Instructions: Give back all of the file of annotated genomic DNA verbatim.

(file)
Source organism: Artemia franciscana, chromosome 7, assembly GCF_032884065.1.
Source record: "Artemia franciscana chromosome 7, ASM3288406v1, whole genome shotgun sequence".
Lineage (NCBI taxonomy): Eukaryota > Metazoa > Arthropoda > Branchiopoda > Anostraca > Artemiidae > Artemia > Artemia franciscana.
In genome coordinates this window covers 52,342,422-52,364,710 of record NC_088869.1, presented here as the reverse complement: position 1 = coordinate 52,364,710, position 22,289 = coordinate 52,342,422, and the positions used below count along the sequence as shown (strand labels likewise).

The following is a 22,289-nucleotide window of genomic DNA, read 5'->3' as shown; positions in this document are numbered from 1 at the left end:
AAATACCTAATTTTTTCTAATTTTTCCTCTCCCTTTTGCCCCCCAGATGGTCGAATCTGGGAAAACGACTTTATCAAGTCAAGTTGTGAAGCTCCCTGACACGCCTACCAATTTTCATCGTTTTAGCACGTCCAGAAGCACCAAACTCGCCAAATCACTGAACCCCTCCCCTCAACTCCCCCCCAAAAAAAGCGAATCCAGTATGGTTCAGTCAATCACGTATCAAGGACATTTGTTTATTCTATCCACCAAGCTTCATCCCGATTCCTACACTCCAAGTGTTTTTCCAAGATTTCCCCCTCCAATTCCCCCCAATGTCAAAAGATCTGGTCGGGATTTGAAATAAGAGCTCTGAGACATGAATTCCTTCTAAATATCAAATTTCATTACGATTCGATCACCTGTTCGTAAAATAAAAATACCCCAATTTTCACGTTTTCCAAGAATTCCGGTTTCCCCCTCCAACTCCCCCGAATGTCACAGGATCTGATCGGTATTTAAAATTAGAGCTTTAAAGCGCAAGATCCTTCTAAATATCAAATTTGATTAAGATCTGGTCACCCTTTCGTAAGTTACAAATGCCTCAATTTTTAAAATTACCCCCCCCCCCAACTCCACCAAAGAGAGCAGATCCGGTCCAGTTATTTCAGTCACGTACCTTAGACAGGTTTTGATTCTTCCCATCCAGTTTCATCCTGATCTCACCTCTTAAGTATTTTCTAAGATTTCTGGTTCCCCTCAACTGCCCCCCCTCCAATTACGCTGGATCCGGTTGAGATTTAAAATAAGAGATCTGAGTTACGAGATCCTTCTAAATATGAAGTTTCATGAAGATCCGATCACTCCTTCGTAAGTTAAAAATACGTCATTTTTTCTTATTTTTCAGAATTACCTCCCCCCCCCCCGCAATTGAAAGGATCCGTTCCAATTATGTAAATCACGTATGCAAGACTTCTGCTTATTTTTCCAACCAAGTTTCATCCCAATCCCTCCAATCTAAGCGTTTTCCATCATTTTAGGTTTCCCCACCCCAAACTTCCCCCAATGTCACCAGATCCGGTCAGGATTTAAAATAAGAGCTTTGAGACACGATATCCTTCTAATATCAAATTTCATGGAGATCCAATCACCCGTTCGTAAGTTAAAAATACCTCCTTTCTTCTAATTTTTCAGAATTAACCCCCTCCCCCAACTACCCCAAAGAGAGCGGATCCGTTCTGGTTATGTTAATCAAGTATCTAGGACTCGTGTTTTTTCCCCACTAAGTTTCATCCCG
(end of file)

Source organism: Artemia franciscana, chromosome 7, assembly GCF_032884065.1.
Source record: "Artemia franciscana chromosome 7, ASM3288406v1, whole genome shotgun sequence".
Lineage (NCBI taxonomy): Eukaryota > Metazoa > Arthropoda > Branchiopoda > Anostraca > Artemiidae > Artemia > Artemia franciscana.
In genome coordinates this window covers 52,342,422-52,364,710 of record NC_088869.1, presented here as the reverse complement: position 1 = coordinate 52,364,710, position 22,289 = coordinate 52,342,422, and the positions used below count along the sequence as shown (strand labels likewise).

The following is a 22,289-nucleotide window of genomic DNA, read 5'->3' as shown; positions in this document are numbered from 1 at the left end:
AAATACCTAATTTTTTCTAATTTTTCCTCTCCCTTTTGCCCCCCAGATGGTCGAATCTGGGAAAACGACTTTATCAAGTCAAGTTGTGAAGCTCCCTGACACGCCTACCAATTTTCATCGTTTTAGCACGTCCAGAAGCACCAAACTCGCCAAATCACTGAACCCCTCCCCTCAACTCCCCCCCAAAAAAAGCGAATCCAGTATGGTTCAGTCAATCACGTATCAAGGACATTTGTTTATTCTATCCACCAAGCTTCATCCCGATTCCTACACTCCAAGTGTTTTTCCAAGATTTCCCCCTCCAATTCCCCCCAATGTCAAAAGATCTGGTCGGGATTTGAAATAAGAGCTCTGAGACATGAATTCCTTCTAAATATCAAATTTCATTACGATTCGATCACCTGTTCGTAAAATAAAAATACCCCAATTTTCACGTTTTCCAAGAATTCCGGTTTCCCCCTCCAACTCCCCCGAATGTCACAGGATCTGATCGGTATTTAAAATTAGAGCTTTAAAGCGCAAGATCCTTCTAAATATCAAATTTGATTAAGATCTGGTCACCCTTTCGTAAGTTACAAATGCCTCAATTTTTAAAATTACCCCCCCCCCCAACTCCACCAAAGAGAGCAGATCCGGTCCAGTTATTTCAGTCACGTACCTTAGACAGGTTTTGATTCTTCCCATCCAGTTTCATCCTGATCTCACCTCTTAAGTATTTTCTAAGATTTCTGGTTCCCCTCAACTGCCCCCCCTCCAATTACGCTGGATCCGGTTGAGATTTAAAATAAGAGATCTGAGTTACGAGATCCTTCTAAATATGAAGTTTCATGAAGATCCGATCACTCCTTCGTAAGTTAAAAATACGTCATTTTTTCTTATTTTTCAGAATTACCTCCCCCCCCCCCGCAATTGAAAGGATCCGTTCCAATTATGTAAATCACGTATGCAAGACTTCTGCTTATTTTTCCAACCAAGTTTCATCCCAATCCCTCCAATCTAAGCGTTTTCCATCATTTTAGGTTTCCCCACCCCAAACTTCCCCCAATGTCACCAGATCCGGTCAGGATTTAAAATAAGAGCTTTGAGACACGATATCCTTCTAATATCAAATTTCATGGAGATCCAATCACCCGTTCGTAAGTTAAAAATACCTCCTTTCTTCTAATTTTTCAGAATTAACCCCCTCCCCCAACTACCCCAAAGAGAGCGGATCCGTTCTGGTTATGTTAATCAAGTATCTAGGACTCGTGTTTTTTCCCCACTAAGTTTCATCCCG